Still Time to Comment on CMP Transmission Plan
Action Alert - Monday, November 5, 2018 

The vast majority of comments are against Central Maine Power's plan to provide electricity for Massachusetts proposal for good reason. It will offer little benefit to Maine while harming the tourist economy, scar the natural landscape, and not decrease carbon emissions in the Northeast. ~ Sierra Club Maine
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News Items
Recycling bad habits put municipal programs at risk
Sun Journal - Sunday, November 4, 2018 

People who throw their trash and other nonrecyclables into recycling bins are “contaminating” the value of the materials that can be recycled, raising town removal costs and prompting buyers of recyclables to stop buying because they’re fed up with dealing with trash. The result, say experts: Nationally and in Maine, many municipalities are recycling less, unable to find markets for recyclables and facing rising costs for their programs.
Recycling 101: Here's how to do it right
Sun Journal - Sunday, November 4, 2018 

Recycling correctly isn’t difficult, but it does mean knowing what materials your local program accepts to avoid contamination, a big problem in the recycling market. If you live where there’s convenient curbside, single-stream recycling, you can’t throw just anything in. When in doubt, look it up.
Market forces buffeting future of wind power in Maine
Maine Sunday Telegram - Sunday, November 4, 2018 

Ten years have passed since Maine enacted a landmark wind power law, designed to attract a new energy industry and decrease dependence on fossil fuels. It worked, for the most part. Developers have invested $1 billion erecting more than 375 turbines at 17 locations that have a combined generating capacity of 923 megawatts. That’s more wind output than in the other New England states combined. But developers say the state is unlikely to see strings of new turbine towers on the horizon, as market forces overtake policy directives. It’s too expensive to build the transmission capacity, solar is becoming cheaper to site, and citizen and political opposition persist.
Climate anxiety: A strain of emotional stress is on the rise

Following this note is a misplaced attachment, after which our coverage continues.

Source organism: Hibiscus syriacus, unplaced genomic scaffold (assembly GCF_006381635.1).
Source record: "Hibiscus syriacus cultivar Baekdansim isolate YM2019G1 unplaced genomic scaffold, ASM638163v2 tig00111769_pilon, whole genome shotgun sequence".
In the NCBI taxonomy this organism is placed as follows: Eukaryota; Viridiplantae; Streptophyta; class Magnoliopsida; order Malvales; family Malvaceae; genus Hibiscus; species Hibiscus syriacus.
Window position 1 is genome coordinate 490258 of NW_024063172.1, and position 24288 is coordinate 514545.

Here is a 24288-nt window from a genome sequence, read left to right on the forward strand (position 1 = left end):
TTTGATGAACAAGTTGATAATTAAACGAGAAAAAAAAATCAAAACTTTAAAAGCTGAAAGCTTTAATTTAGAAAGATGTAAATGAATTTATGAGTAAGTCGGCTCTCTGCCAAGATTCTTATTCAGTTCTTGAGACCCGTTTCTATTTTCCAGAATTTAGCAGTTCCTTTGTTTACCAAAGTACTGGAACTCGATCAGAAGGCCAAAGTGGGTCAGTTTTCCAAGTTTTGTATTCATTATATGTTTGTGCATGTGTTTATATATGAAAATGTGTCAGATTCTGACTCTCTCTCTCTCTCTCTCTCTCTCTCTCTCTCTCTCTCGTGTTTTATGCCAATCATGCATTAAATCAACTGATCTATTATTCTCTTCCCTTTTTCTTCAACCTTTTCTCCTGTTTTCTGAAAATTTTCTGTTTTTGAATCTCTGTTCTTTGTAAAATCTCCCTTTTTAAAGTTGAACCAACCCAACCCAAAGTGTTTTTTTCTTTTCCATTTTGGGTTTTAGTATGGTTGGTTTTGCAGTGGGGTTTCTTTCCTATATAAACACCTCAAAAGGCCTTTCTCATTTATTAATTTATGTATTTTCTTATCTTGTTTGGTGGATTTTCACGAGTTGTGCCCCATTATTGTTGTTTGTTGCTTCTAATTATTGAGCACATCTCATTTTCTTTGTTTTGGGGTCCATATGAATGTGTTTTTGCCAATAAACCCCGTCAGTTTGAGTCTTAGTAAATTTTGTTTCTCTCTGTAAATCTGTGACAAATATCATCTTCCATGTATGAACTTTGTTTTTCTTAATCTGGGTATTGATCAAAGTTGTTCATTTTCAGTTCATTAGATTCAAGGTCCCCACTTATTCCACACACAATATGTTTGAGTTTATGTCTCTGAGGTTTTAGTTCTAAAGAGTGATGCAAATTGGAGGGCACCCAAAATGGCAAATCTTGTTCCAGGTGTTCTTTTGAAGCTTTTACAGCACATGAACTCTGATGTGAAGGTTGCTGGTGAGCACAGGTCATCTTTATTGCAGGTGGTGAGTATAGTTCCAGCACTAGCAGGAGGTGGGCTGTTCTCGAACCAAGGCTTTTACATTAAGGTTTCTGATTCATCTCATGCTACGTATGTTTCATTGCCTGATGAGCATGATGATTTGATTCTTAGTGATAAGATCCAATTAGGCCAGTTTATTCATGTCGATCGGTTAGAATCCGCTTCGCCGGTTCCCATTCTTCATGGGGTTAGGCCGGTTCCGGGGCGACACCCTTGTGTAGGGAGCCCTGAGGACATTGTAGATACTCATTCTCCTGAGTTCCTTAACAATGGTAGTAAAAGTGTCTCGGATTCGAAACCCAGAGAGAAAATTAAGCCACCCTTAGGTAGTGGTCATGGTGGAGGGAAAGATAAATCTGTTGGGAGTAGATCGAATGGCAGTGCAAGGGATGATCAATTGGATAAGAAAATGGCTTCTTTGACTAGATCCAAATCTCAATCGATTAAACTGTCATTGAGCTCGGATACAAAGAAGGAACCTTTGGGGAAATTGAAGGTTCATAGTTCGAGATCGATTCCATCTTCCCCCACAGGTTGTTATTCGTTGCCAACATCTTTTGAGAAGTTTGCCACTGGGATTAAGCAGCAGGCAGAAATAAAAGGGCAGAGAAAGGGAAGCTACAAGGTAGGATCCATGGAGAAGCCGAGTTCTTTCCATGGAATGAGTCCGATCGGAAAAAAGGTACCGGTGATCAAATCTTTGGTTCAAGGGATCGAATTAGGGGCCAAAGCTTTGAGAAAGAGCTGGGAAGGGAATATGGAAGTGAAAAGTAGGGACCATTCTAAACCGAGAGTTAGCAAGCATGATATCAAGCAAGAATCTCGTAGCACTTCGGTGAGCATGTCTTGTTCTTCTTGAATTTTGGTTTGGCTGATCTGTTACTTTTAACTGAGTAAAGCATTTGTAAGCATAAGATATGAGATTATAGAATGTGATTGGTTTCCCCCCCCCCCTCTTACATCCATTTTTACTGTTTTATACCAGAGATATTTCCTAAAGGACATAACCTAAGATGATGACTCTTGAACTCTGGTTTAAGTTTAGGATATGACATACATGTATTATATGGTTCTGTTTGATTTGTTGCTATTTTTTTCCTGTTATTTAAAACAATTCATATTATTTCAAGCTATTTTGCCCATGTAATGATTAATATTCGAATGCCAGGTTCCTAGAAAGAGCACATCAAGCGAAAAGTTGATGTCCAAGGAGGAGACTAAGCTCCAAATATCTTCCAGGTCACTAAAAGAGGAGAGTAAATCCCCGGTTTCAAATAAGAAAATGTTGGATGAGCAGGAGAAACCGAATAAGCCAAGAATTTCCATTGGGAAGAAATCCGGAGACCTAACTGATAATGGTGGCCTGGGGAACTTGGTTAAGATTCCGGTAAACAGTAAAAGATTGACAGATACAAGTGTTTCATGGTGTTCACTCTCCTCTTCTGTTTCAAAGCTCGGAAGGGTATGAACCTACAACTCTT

Maine Sunday Telegram - Sunday, November 4, 2018 

“Climate anxiety,” centered around the issue of climate change, is a problem that hovers over other more typical reasons people seek therapy, and it leads to dread, grief and a questioning of one of the most basic, and hopeful, of human actions. The most common prescription is to go local and go outdoors, mental health professionals say.
After the election, get busy focusing on environmental progress
Maine Sunday Telegram - Sunday, November 4, 2018 

Two days after the election, the Natural Resources Council of Maine is hosting a post-election discussion at the Glickman Library in Portland. Whether it is celebratory or somber, the group’s CEO, Lisa Pohlmann and its advocacy director, Pete Didisheim, will be talking about the results. Whether it’s Gov. Mills or Moody, the topics will include clean water, clean air, forests, wildlife and climate change. The event is free but seating is limited, so RSVP now.
Column: Town of Millinocket reinvents itself – and its Memorial Library
Maine Sunday Telegram - Sunday, November 4, 2018 

Much has been said about Millinocket’s dogged efforts to reinvent itself after the former Great Northern Paper mill – the initial reason for the town’s existence – went belly up in 2008. The Maine Library Association's recognition of Matt DeLaney as the state's top librarian marks another step forward for a northern Maine community that refuses to fade back into the forest. ~ Bill Nemitz
Column: Waterville’s trail network keeps growing
Maine Sunday Telegram - Sunday, November 4, 2018 

I never thought of Waterville as a spot for outdoor recreation. However, a bit of investigation showed me that there are myriad trails and outdoor spaces to explore in the Waterville, Winslow and Fairfield. ~ Josh Christie
Column: A few tricks for captivating hunting photos
Maine Sunday Telegram - Sunday, November 4, 2018 

Trophies represent an accomplishment by the hunter, and should be celebrated and preserved. The best and easiest way to accomplish that is by simply snapping a photo, a task you would think should be fairly easy. Yet too often, the opportunity to capture and preserve a momentous accomplishment is squandered. Here are tips for taking trophy shots. ~ Bob Humphrey
Column: Deer camps create a fellowship that's tough to match